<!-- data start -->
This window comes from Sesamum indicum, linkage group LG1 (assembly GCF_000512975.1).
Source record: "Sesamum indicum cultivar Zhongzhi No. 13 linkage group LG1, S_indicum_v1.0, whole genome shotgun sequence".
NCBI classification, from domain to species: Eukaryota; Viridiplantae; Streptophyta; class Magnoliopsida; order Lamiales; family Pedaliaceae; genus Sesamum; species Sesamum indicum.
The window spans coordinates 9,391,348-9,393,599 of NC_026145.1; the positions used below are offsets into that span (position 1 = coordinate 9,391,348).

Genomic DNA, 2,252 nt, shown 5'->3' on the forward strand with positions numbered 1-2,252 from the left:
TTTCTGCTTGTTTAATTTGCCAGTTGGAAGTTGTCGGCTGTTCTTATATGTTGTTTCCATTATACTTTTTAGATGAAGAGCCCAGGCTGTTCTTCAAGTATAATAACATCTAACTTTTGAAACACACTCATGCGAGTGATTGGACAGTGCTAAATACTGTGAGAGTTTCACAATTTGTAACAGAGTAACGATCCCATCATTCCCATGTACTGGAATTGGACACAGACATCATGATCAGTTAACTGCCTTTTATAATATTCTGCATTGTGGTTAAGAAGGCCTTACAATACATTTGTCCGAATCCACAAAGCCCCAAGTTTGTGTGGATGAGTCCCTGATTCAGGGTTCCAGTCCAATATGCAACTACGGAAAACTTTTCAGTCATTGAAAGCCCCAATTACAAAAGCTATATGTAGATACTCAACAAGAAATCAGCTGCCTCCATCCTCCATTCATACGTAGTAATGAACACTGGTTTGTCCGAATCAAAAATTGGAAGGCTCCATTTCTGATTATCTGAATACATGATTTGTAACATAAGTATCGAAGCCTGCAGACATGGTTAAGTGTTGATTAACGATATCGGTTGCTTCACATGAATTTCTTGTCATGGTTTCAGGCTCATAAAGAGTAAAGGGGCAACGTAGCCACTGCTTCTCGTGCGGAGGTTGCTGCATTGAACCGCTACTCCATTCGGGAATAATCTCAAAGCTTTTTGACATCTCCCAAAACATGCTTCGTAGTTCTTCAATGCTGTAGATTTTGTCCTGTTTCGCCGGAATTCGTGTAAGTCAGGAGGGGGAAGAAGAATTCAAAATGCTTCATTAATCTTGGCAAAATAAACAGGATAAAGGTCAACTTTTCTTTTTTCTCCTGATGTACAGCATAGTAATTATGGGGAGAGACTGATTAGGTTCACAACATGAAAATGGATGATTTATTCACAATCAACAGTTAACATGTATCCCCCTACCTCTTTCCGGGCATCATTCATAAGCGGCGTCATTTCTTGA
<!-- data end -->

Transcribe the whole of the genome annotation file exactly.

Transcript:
This window comes from Sesamum indicum, linkage group LG1 (assembly GCF_000512975.1).
Source record: "Sesamum indicum cultivar Zhongzhi No. 13 linkage group LG1, S_indicum_v1.0, whole genome shotgun sequence".
NCBI classification, from domain to species: Eukaryota; Viridiplantae; Streptophyta; class Magnoliopsida; order Lamiales; family Pedaliaceae; genus Sesamum; species Sesamum indicum.
The window spans coordinates 9,391,348-9,393,599 of NC_026145.1; the positions used below are offsets into that span (position 1 = coordinate 9,391,348).

Genomic DNA, 2,252 nt, shown 5'->3' on the forward strand with positions numbered 1-2,252 from the left:
TTTCTGCTTGTTTAATTTGCCAGTTGGAAGTTGTCGGCTGTTCTTATATGTTGTTTCCATTATACTTTTTAGATGAAGAGCCCAGGCTGTTCTTCAAGTATAATAACATCTAACTTTTGAAACACACTCATGCGAGTGATTGGACAGTGCTAAATACTGTGAGAGTTTCACAATTTGTAACAGAGTAACGATCCCATCATTCCCATGTACTGGAATTGGACACAGACATCATGATCAGTTAACTGCCTTTTATAATATTCTGCATTGTGGTTAAGAAGGCCTTACAATACATTTGTCCGAATCCACAAAGCCCCAAGTTTGTGTGGATGAGTCCCTGATTCAGGGTTCCAGTCCAATATGCAACTACGGAAAACTTTTCAGTCATTGAAAGCCCCAATTACAAAAGCTATATGTAGATACTCAACAAGAAATCAGCTGCCTCCATCCTCCATTCATACGTAGTAATGAACACTGGTTTGTCCGAATCAAAAATTGGAAGGCTCCATTTCTGATTATCTGAATACATGATTTGTAACATAAGTATCGAAGCCTGCAGACATGGTTAAGTGTTGATTAACGATATCGGTTGCTTCACATGAATTTCTTGTCATGGTTTCAGGCTCATAAAGAGTAAAGGGGCAACGTAGCCACTGCTTCTCGTGCGGAGGTTGCTGCATTGAACCGCTACTCCATTCGGGAATAATCTCAAAGCTTTTTGACATCTCCCAAAACATGCTTCGTAGTTCTTCAATGCTGTAGATTTTGTCCTGTTTCGCCGGAATTCGTGTAAGTCAGGAGGGGGAAGAAGAATTCAAAATGCTTCATTAATCTTGGCAAAATAAACAGGATAAAGGTCAACTTTTCTTTTTTCTCCTGATGTACAGCATAGTAATTATGGGGAGAGACTGATTAGGTTCACAACATGAAAATGGATGATTTATTCACAATCAACAGTTAACATGTATCCCCCTACCTCTTTCCGGGCATCATTCATAAGCGGCGTCATTTCTTGA